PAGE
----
After my shift had ended, I walked to a house in the Port streets. There was an outdoor shower with glass walls around it, so I proceeded to undress and take a shower. I saw people walking down the street as I showered, but it did not seem to phase them or me. Rich came running down the street full speed and then slid on his okole on the asphalt like some cartoon character. He would skip/jump off the curb that each driveway created (there were nine total, I counted) and when he got to the end of the block, he would jump up and flick the birds the were perched on the street sign, off the sign. Then he would run back up the street and come sliding down, doing it all over again. I saw CD Clayton come out of the fourth house down and watch Rich as well. He shrugged his shoulders and went back inside. I followed his cue and did the same, leaving Rich to his own merriment.

smorgishborg of sport and secret agents

It is always nice to visit your Alma Mater. Walking down those halls that you spent four years studying and stressing, remind you of everything that you have accomplished and how far you have come. As for me, returning to my university has always brought back memories of the wonderful friends and the experiences shared there. My last visit to the University of California, Irvine I did not expect to see anyone that I knew, but as I was walking down the zigzag hallways beneath the old student center, I crossed paths with Michael Knox. He was sitting on a bench with two of our old girlfriends and I contemplated stopping, but the crowd was so thick that it kept pushing me along. Finally, I broke free from the mob and felt bad for not saying hello, so I fought the crowd like a Salmon swimming upstream back to the bench where they were seated. We reminisced back to our freshman year and talked about what we were doing now. As it turns out, Mike was now a professional umpire for the major leagues and made bank. He said that it sort of fell into his lap and he was loving it. There was a game that night and he mentioned that he could get me in the dugout, so I jumped at the chance. Who wouldn’t want to watch a major league game from the dugout?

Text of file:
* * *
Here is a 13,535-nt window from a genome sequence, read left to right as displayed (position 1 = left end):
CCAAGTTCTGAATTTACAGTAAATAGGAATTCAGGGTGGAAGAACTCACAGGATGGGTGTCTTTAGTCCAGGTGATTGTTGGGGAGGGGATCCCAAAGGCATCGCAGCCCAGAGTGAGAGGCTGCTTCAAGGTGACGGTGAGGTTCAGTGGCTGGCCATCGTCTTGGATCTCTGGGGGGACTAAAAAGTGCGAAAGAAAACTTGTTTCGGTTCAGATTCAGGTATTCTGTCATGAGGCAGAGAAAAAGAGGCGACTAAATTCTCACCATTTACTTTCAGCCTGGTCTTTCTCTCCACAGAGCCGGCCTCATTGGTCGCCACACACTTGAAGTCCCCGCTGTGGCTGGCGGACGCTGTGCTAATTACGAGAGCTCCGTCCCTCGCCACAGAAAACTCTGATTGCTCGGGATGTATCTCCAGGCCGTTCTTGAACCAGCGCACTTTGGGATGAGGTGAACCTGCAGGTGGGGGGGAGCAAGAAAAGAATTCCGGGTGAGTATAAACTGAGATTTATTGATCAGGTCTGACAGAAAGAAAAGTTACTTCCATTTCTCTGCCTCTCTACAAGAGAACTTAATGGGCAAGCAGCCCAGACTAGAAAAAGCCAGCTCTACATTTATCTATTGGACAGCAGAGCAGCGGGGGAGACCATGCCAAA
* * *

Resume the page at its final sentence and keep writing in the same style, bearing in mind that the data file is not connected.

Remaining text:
The game that night was great and it was really interesting seeing a friend be the umpire. However, in the last inning Mike was injured and had to stop. There was only one out left in the game and they didn’t know what to do. Mike suggested that I ump for the final out even though I had no idea what to do. Everyone loved the idea, so I got my gear on and went out there. I took my place behind home plate, but the game did not continue as normal. There was a new rule that I had never heard about. The pitcher was allowed one chance to lob the ball, softball style, and if he hit the plate, the game would be over and that team would win. The pitcher lobbed the ball up and it hit the plate, so I said, “Strike!” This, apparently, was the wrong thing to say because everyone looked at me and said that I did it wrong. I was supposed to put my finger in the air and twirl it (like you do when you say “Whoop-Dee-Doo!”) So, I did that and the pitcher got very upset with me. He said that I was making fun of the game because I did not twirl my finger correctly and then the whole team started yelling at me. They started acting like a mob, getting all riled up, and then started to chase me! I fled the stadium and down the street. I think that it was pure adrenaline that allowed me to outrun these professional athletes, but I finally lost them as I ducked into the gymnasium of some random high school.